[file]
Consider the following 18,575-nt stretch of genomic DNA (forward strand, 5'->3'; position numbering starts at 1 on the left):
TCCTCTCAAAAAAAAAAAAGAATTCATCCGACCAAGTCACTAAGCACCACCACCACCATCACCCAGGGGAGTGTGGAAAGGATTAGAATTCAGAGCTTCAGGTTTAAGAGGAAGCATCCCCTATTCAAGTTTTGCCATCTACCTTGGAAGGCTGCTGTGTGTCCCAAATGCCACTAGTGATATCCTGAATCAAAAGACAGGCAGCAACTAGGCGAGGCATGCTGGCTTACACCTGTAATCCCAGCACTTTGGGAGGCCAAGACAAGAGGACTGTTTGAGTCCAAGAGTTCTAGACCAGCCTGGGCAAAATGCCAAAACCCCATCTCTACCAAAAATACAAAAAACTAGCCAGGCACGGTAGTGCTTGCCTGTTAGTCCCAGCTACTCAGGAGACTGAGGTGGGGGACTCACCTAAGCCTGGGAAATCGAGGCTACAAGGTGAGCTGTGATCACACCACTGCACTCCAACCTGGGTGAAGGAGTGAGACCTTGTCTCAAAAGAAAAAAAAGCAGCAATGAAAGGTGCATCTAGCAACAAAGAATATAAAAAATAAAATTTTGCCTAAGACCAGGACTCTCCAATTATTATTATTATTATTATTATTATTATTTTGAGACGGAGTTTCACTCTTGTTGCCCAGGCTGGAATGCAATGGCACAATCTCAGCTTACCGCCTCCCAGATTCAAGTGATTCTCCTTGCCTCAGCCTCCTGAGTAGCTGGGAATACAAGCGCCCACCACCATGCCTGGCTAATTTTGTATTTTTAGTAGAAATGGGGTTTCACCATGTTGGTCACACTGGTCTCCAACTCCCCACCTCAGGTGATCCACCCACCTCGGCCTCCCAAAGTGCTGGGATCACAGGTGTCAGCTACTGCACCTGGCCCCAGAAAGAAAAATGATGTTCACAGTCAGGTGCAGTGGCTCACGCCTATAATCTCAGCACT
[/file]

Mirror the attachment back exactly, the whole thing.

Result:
Consider the following 18,575-nt stretch of genomic DNA (forward strand, 5'->3'; position numbering starts at 1 on the left):
TCCTCTCAAAAAAAAAAAAGAATTCATCCGACCAAGTCACTAAGCACCACCACCACCATCACCCAGGGGAGTGTGGAAAGGATTAGAATTCAGAGCTTCAGGTTTAAGAGGAAGCATCCCCTATTCAAGTTTTGCCATCTACCTTGGAAGGCTGCTGTGTGTCCCAAATGCCACTAGTGATATCCTGAATCAAAAGACAGGCAGCAACTAGGCGAGGCATGCTGGCTTACACCTGTAATCCCAGCACTTTGGGAGGCCAAGACAAGAGGACTGTTTGAGTCCAAGAGTTCTAGACCAGCCTGGGCAAAATGCCAAAACCCCATCTCTACCAAAAATACAAAAAACTAGCCAGGCACGGTAGTGCTTGCCTGTTAGTCCCAGCTACTCAGGAGACTGAGGTGGGGGACTCACCTAAGCCTGGGAAATCGAGGCTACAAGGTGAGCTGTGATCACACCACTGCACTCCAACCTGGGTGAAGGAGTGAGACCTTGTCTCAAAAGAAAAAAAAGCAGCAATGAAAGGTGCATCTAGCAACAAAGAATATAAAAAATAAAATTTTGCCTAAGACCAGGACTCTCCAATTATTATTATTATTATTATTATTATTATTTTGAGACGGAGTTTCACTCTTGTTGCCCAGGCTGGAATGCAATGGCACAATCTCAGCTTACCGCCTCCCAGATTCAAGTGATTCTCCTTGCCTCAGCCTCCTGAGTAGCTGGGAATACAAGCGCCCACCACCATGCCTGGCTAATTTTGTATTTTTAGTAGAAATGGGGTTTCACCATGTTGGTCACACTGGTCTCCAACTCCCCACCTCAGGTGATCCACCCACCTCGGCCTCCCAAAGTGCTGGGATCACAGGTGTCAGCTACTGCACCTGGCCCCAGAAAGAAAAATGATGTTCACAGTCAGGTGCAGTGGCTCACGCCTATAATCTCAGCACT